Give Your Best in All Things – Part Eight

“Know you not that they which run in a race run all, but one receives the prize? So run, that you may obtain. And every man that strives for the mastery is temperate in all things. Now they do it to obtain a corruptible crown; but we an incorruptible.  I therefore so run, not as uncertainly; so fight I, not as one that beats the air: But I keep under my body, and bring it into subjection: lest that by any means, when I have preached to others, I myself should be a castaway.” (I Cor. 9: 24 – 27) 

William Mervin Mills, also known as Tamakoce Te’Hila, was an Oglala Lakota native on the Pine Ridge Reservation. His is perhaps the most underrated performance in the history of Olympic sports. As a  Native American he experienced rejection on and off the reservation. He was given little attention as he entered the 1964 Tokyo Olympics. His rejections were many, but he remembered his dad said, “It takes a dream to heal a broken soul.”  He wrote down his dream to heal his broken soul: “Gold medal, Olympic 10,000-meter run.”

The sun hung low in the late afternoon sky. It’s October 14, 1964, National Olympic Stadium, Tokyo. The runners toe the line for the 10,000-meter race. No American had ever won this race.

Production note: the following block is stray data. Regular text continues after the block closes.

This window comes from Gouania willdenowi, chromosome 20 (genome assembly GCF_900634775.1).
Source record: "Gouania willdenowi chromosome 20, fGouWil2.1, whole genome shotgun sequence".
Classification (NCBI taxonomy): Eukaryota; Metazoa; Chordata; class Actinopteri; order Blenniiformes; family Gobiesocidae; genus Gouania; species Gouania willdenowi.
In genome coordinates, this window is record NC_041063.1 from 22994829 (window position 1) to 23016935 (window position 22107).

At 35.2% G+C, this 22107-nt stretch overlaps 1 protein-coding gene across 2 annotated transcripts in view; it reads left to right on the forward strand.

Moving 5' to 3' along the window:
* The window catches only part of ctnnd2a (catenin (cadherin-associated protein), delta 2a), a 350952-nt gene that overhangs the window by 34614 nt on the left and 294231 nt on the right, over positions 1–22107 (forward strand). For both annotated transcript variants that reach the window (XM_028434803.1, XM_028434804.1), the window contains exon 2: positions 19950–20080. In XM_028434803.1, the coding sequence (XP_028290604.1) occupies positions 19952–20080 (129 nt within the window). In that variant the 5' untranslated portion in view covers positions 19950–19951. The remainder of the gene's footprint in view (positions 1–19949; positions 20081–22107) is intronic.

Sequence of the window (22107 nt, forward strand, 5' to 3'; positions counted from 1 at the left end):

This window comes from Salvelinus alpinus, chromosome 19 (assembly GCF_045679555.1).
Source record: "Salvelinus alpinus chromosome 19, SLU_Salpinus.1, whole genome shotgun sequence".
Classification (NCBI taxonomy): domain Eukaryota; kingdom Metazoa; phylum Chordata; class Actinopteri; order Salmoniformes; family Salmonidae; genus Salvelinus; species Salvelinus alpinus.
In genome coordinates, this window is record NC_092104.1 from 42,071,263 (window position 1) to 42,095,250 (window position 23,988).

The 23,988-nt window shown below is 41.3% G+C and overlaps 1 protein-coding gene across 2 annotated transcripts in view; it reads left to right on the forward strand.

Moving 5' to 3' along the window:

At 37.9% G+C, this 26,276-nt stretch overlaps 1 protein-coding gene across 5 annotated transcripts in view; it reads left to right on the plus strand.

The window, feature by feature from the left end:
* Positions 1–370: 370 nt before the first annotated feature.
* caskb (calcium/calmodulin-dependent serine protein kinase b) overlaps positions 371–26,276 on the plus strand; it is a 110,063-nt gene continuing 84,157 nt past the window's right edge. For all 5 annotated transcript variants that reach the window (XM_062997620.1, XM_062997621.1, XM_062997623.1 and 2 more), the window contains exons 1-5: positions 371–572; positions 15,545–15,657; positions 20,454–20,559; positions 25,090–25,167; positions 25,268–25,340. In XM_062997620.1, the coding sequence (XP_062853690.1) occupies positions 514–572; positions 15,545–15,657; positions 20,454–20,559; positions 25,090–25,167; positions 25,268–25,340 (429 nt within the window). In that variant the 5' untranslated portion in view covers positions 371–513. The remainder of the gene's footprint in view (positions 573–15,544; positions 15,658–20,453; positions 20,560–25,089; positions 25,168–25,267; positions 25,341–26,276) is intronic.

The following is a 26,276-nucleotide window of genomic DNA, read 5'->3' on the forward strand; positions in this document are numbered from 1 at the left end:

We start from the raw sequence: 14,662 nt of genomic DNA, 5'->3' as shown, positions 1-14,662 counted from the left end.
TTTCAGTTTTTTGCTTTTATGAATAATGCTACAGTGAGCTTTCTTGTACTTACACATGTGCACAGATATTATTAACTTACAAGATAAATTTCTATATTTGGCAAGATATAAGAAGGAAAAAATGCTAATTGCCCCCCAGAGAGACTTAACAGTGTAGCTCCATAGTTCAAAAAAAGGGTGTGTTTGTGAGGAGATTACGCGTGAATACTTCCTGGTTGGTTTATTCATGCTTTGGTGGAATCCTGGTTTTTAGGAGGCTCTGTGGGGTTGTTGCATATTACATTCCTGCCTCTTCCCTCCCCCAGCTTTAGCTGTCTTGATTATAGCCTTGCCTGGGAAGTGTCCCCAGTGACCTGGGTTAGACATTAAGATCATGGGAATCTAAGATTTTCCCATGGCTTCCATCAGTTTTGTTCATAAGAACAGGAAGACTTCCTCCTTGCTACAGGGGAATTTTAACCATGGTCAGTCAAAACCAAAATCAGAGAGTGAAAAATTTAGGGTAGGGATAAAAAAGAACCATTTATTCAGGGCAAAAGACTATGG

Mills was lightly considered in the games by virtue of the several world class athletes entered in the 10,000 meters race. This race belongs to Ron Clarke, an Australian who holds a world record in this event. An announcer puts it plainly about Billy’s chances: “Billy Mills of the United States is in there — a man no one expects to win this particular event.”

As the race progressed he was shuffled around and given unsettling elbows as he maneuvered for position. Working his way into fourth position his teammates were amazed and proud, finishing fourth would be remarkable, they thought. They became amazed at what they beheld. With this long race nearing an end, underdog Mills sprinted unbelievably fast to move to the front and win the Gold Medal in what is considered one of the greatest upsets in Olympic history.

“It takes a dream,” do you have one? That is, what do you envision as to what the Lord wants to use you to achieve. Remember, God doesn’t expect you to be the best at anything.  He expects you to be your best at everything.

It is a dream to be your best at even the most menial task. In all things:
“Not that I have already attained, or am already perfected; but I press on, that I may lay hold of that for which Christ Jesus has also laid hold of me.” (Philippians 3: 12)

Don’t allow yourself to develop an “I have attained” mentality, but maintain an “I press on” outlook.

An infant is a human being, but not yet fully developed. Set your dream and press on to become the mature Christian Jesus created you with the capacity to be. 

Some Christians know, and even rejoice that Jesus has laid hold of them, but fail to realize there is a reason for which Jesus has also laid hold of them.

Find and fulfill your dream and that will heal even the most broken spirit.

Resolve, “I press toward the goal for the prize of the upward call of God in Christ Jesus.” (Philippians 3:14) Dream it! Make it a lifelong process of pressing.